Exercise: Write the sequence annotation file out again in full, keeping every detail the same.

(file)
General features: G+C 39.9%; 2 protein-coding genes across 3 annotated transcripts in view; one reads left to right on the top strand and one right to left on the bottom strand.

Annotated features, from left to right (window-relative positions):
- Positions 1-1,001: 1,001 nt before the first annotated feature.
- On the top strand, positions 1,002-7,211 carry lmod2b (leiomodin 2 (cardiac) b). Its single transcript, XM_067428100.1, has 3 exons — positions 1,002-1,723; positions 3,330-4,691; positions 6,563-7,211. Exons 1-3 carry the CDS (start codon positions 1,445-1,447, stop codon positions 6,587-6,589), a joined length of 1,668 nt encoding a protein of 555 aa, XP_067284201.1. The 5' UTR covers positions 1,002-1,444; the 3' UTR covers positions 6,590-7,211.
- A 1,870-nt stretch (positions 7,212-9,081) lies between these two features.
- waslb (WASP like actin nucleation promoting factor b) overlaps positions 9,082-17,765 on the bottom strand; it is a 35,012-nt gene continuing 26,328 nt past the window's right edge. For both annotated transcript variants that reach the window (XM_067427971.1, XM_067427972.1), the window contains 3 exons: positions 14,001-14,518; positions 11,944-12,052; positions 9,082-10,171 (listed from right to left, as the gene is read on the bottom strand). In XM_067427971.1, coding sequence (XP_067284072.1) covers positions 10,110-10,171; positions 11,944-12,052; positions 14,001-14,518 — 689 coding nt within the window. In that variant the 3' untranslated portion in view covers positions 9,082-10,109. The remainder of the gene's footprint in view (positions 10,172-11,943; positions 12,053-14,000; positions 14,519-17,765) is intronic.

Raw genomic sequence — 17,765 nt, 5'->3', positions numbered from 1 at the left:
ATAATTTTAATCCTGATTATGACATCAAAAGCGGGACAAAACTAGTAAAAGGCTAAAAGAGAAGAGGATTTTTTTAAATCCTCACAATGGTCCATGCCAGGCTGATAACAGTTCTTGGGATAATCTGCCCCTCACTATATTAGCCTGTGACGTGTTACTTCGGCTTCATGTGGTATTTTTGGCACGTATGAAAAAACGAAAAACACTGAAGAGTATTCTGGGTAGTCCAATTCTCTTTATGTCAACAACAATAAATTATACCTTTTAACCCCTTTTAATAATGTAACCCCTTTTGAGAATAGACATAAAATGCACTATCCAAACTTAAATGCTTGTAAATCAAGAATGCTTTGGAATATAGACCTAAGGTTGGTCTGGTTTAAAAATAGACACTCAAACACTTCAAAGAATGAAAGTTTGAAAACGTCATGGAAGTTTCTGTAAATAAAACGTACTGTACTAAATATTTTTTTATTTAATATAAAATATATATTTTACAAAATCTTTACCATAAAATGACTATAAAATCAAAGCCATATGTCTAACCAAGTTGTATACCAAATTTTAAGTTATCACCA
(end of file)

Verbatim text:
General features: G+C 39.9%; 2 protein-coding genes across 3 annotated transcripts in view; one reads left to right on the top strand and one right to left on the bottom strand.

Annotated features, from left to right (window-relative positions):
- Positions 1-1,001: 1,001 nt before the first annotated feature.
- On the top strand, positions 1,002-7,211 carry lmod2b (leiomodin 2 (cardiac) b). Its single transcript, XM_067428100.1, has 3 exons — positions 1,002-1,723; positions 3,330-4,691; positions 6,563-7,211. Exons 1-3 carry the CDS (start codon positions 1,445-1,447, stop codon positions 6,587-6,589), a joined length of 1,668 nt encoding a protein of 555 aa, XP_067284201.1. The 5' UTR covers positions 1,002-1,444; the 3' UTR covers positions 6,590-7,211.
- A 1,870-nt stretch (positions 7,212-9,081) lies between these two features.
- waslb (WASP like actin nucleation promoting factor b) overlaps positions 9,082-17,765 on the bottom strand; it is a 35,012-nt gene continuing 26,328 nt past the window's right edge. For both annotated transcript variants that reach the window (XM_067427971.1, XM_067427972.1), the window contains 3 exons: positions 14,001-14,518; positions 11,944-12,052; positions 9,082-10,171 (listed from right to left, as the gene is read on the bottom strand). In XM_067427971.1, coding sequence (XP_067284072.1) covers positions 10,110-10,171; positions 11,944-12,052; positions 14,001-14,518 — 689 coding nt within the window. In that variant the 3' untranslated portion in view covers positions 9,082-10,109. The remainder of the gene's footprint in view (positions 10,172-11,943; positions 12,053-14,000; positions 14,519-17,765) is intronic.

Raw genomic sequence — 17,765 nt, 5'->3', positions numbered from 1 at the left:
ATAATTTTAATCCTGATTATGACATCAAAAGCGGGACAAAACTAGTAAAAGGCTAAAAGAGAAGAGGATTTTTTTAAATCCTCACAATGGTCCATGCCAGGCTGATAACAGTTCTTGGGATAATCTGCCCCTCACTATATTAGCCTGTGACGTGTTACTTCGGCTTCATGTGGTATTTTTGGCACGTATGAAAAAACGAAAAACACTGAAGAGTATTCTGGGTAGTCCAATTCTCTTTATGTCAACAACAATAAATTATACCTTTTAACCCCTTTTAATAATGTAACCCCTTTTGAGAATAGACATAAAATGCACTATCCAAACTTAAATGCTTGTAAATCAAGAATGCTTTGGAATATAGACCTAAGGTTGGTCTGGTTTAAAAATAGACACTCAAACACTTCAAAGAATGAAAGTTTGAAAACGTCATGGAAGTTTCTGTAAATAAAACGTACTGTACTAAATATTTTTTTATTTAATATAAAATATATATTTTACAAAATCTTTACCATAAAATGACTATAAAATCAAAGCCATATGTCTAACCAAGTTGTATACCAAATTTTAAGTTATCACCA